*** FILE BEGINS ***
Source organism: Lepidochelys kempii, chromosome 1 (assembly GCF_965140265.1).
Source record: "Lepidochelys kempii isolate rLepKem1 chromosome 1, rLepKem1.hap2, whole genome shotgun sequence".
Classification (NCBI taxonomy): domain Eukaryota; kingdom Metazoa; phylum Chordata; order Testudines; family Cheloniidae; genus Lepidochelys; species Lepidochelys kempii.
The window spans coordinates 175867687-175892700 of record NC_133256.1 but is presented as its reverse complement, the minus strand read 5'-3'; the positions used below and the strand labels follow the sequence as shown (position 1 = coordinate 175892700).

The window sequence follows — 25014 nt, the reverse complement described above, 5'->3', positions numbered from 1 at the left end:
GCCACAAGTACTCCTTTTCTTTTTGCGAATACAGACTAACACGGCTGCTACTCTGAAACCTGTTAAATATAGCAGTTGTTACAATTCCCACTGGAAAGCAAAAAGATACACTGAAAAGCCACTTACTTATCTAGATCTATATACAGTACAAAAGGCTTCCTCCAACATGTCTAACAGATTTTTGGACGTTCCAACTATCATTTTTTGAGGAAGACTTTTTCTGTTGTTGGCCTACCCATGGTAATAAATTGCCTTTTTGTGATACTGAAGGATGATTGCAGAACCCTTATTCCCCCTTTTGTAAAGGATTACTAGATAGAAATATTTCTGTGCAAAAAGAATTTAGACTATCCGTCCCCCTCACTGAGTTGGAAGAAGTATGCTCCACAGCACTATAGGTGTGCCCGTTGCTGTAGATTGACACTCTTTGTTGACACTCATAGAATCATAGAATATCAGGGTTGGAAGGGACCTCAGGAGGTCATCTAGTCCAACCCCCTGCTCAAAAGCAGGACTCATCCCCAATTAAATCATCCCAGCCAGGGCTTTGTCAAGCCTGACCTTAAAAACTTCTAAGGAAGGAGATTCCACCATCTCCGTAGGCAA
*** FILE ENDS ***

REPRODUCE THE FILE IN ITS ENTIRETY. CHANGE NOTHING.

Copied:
Source organism: Lepidochelys kempii, chromosome 1 (assembly GCF_965140265.1).
Source record: "Lepidochelys kempii isolate rLepKem1 chromosome 1, rLepKem1.hap2, whole genome shotgun sequence".
Classification (NCBI taxonomy): domain Eukaryota; kingdom Metazoa; phylum Chordata; order Testudines; family Cheloniidae; genus Lepidochelys; species Lepidochelys kempii.
The window spans coordinates 175867687-175892700 of record NC_133256.1 but is presented as its reverse complement, the minus strand read 5'-3'; the positions used below and the strand labels follow the sequence as shown (position 1 = coordinate 175892700).

The window sequence follows — 25014 nt, the reverse complement described above, 5'->3', positions numbered from 1 at the left end:
GCCACAAGTACTCCTTTTCTTTTTGCGAATACAGACTAACACGGCTGCTACTCTGAAACCTGTTAAATATAGCAGTTGTTACAATTCCCACTGGAAAGCAAAAAGATACACTGAAAAGCCACTTACTTATCTAGATCTATATACAGTACAAAAGGCTTCCTCCAACATGTCTAACAGATTTTTGGACGTTCCAACTATCATTTTTTGAGGAAGACTTTTTCTGTTGTTGGCCTACCCATGGTAATAAATTGCCTTTTTGTGATACTGAAGGATGATTGCAGAACCCTTATTCCCCCTTTTGTAAAGGATTACTAGATAGAAATATTTCTGTGCAAAAAGAATTTAGACTATCCGTCCCCCTCACTGAGTTGGAAGAAGTATGCTCCACAGCACTATAGGTGTGCCCGTTGCTGTAGATTGACACTCTTTGTTGACACTCATAGAATCATAGAATATCAGGGTTGGAAGGGACCTCAGGAGGTCATCTAGTCCAACCCCCTGCTCAAAAGCAGGACTCATCCCCAATTAAATCATCCCAGCCAGGGCTTTGTCAAGCCTGACCTTAAAAACTTCTAAGGAAGGAGATTCCACCATCTCCGTAGGCAA